When you sit for an Akira Kurosawa film, it's a meditation on story and character, and always contains some of the most beautiful shots you've ever seen.

Kurosawa was a Japanese filmmaker and screenwriter who wrote and directed 30 films in a career spanning over five decades. He is regarded as one of the most important and influential filmmakers in film history. His disciples are everywhere. Every modern filmmaker learned from his films and aesthetics.

Kurosawa directed approximately one film per year throughout the 1950s and early 1960s, including Ikiru (1952), Seven Samurai (1954), and Yojimbo (1961). 

It would be nearly impossible to pick a favorite among them, but all contain valuable lessons for filmmakers at every level. 

Check out this video from Outstanding Screenplays, and let's talk after. 

10 Filmmaking Tips from Akira Kurosawa

1. For writers, the most essential thing is the forbearance to face the dull task of writing one word at a time.

Writing can be a bit of a drag, but pulling the words out of your heart and onto the page is necessary for every filmmaker. We often judge ourselves by how fast we get things done, but at the end, the only real thing that matters is how good it is. 

2Choosing what film to make is like sowing seeds—depending on the time and social situation, some seeds sprout all of a sudden. You can't force them.

Don't force any project. Be open to being patient and choosing wisely. Making a bad movie because it can happen fast is not a great reason to be in this business, and you'll be out in no time.

Grow the project that matters to you. 

3. Making films costs a lot of money, but all you need for writing a screenplay is a pen and paper.

This is one thing I feel like I tell all aspiring filmmakers. You don't have to write professionally, but you should at least try to put pen to paper to test it out. Really learn structure and character so that you can see the work that goes into writing.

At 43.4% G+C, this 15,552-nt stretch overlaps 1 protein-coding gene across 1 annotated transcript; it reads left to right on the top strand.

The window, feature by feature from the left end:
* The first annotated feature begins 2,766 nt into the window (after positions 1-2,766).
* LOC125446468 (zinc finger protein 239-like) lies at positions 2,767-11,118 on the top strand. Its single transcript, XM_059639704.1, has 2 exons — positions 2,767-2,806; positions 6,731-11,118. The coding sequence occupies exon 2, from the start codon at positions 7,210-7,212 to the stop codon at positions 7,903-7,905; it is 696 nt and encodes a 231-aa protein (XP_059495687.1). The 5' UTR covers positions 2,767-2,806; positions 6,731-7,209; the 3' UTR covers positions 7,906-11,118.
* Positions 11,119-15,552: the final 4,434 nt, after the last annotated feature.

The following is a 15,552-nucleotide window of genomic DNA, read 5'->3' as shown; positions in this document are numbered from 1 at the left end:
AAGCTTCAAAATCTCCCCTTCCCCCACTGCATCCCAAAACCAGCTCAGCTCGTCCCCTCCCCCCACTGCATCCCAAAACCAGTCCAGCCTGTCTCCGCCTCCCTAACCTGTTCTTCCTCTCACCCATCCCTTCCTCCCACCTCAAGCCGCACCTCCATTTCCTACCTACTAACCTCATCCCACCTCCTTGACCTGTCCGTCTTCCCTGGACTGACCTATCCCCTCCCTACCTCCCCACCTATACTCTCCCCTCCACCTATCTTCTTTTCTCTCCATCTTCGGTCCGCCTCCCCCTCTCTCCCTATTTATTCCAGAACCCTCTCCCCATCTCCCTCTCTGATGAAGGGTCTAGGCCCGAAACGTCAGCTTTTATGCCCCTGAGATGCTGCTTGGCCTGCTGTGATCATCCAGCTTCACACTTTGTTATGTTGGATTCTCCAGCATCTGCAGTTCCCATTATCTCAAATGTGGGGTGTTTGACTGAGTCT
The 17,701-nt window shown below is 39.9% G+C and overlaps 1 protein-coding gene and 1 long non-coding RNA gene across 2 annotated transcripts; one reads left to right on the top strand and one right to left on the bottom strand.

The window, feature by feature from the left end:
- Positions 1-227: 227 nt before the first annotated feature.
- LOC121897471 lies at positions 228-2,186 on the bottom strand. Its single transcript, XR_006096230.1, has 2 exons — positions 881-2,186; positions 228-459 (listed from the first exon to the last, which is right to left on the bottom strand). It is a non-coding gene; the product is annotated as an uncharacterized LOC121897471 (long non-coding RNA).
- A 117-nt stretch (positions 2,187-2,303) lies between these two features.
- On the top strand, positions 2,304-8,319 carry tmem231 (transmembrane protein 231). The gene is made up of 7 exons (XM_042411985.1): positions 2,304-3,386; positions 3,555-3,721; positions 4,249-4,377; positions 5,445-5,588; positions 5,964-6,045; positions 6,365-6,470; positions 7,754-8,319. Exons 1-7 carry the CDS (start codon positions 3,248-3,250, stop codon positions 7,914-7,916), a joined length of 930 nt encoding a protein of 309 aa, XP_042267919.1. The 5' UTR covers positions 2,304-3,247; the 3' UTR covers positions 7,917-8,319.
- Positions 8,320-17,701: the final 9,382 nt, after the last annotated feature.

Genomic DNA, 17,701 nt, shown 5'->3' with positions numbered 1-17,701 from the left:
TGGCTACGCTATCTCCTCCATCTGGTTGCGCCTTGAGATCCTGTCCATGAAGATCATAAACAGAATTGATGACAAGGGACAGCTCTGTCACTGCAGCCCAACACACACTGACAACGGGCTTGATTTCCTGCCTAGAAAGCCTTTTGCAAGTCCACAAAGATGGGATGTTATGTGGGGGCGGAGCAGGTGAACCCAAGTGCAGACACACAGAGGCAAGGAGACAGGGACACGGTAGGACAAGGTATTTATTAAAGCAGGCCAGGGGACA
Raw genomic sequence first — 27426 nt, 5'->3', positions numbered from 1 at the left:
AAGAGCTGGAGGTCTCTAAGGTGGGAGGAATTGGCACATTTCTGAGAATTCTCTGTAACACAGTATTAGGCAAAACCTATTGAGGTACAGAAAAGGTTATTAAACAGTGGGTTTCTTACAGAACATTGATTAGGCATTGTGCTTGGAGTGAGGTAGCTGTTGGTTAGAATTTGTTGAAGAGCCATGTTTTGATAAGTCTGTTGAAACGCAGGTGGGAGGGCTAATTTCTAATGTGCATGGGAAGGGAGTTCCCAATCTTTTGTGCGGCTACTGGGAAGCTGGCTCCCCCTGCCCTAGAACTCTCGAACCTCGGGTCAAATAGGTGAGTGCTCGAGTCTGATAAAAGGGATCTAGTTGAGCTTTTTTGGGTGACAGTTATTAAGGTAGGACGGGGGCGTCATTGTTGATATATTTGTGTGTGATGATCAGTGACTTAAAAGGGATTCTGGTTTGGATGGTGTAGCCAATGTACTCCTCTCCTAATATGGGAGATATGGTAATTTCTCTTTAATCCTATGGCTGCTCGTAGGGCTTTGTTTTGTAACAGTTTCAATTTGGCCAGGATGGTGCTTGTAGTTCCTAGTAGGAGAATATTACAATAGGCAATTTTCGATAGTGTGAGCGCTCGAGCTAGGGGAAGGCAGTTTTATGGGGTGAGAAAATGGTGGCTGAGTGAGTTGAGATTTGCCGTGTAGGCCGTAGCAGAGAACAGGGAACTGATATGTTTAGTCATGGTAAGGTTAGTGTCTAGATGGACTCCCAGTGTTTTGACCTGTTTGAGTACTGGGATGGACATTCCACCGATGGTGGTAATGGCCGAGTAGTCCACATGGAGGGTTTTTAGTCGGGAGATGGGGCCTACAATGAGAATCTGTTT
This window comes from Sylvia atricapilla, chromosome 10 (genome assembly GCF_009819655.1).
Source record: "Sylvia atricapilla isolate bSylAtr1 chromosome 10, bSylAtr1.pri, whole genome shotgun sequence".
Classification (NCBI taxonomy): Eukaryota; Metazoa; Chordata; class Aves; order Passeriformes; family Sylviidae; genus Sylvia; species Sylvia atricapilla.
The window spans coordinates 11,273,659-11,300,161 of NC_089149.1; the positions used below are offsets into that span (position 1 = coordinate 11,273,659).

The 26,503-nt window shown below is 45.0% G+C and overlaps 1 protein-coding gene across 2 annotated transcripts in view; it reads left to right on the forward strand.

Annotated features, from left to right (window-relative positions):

Also, it's free to fail! 

4. The theme alone doesn't explain all the sensitive details of human feelings. So stating the aim or message of the movie before making it would work against that.

Theme is one of those tricky things you find along the way. Try to identify it in the screenplay and then work to direct your vision with unique ways to pull it out for the audience. 

5. When you're climbing mountains, the first thing you're told is not to look at the peak. Writing is the same—start at the bottom and put one foot in front of the other.

Everyone starts on page one with a blank screen. Not even the greatest screenwriters have an advantage there. Don't look toward page 100, look at page one. 

6. Pay attention to the details. The audience might not notice everything, but they will feel it.

Always consider what you can layer into each scene. What details can you add to the background, dialogue, the character that makes the theme and story pop? How can you make the audience feel like you're in control of their experience, without being too overt about it? 

7. Creating comes from memory. You can't create something out of nothing. Form memories from things you experience or read about.

Your work will always carry your influence. Your visuals and words are pieces of your human experience. Try to understand the motivations and story by knowing which parts of you are on the screen and how you identify with the characters in the story.

8. Always think of your next project as the one people will remember you by.

Stay hungry. While this business is all ups and downs, keep working hard to make the next thing better. Make the next thing something that clearly defines your goal as a filmmaker. Work hard on every project, but bring more to the next one. 

9. When you write, write all the way. If you give up once, giving up will become a habit.

I always say, don't write anything you don't know the ending to, because you can get lost on the way. But if you see the ending, don't quit either. It's much easier to rewrite and rework a story. If you just have something on paper, and have no idea where it's going, then you might quit. Quit once, and it will always be attractive for you to quit more. 

10. Adapt characters, plot, and dialogue from real life.

Carry a notebook everywhere. Jot down names, snippets of dialogue, ideas, people, and their actions. Crib as much as you can from what you see. Your characters will seem natural, will have behaviors we understand, and you can ground any story in reality. 

Source: Outstanding Screenplays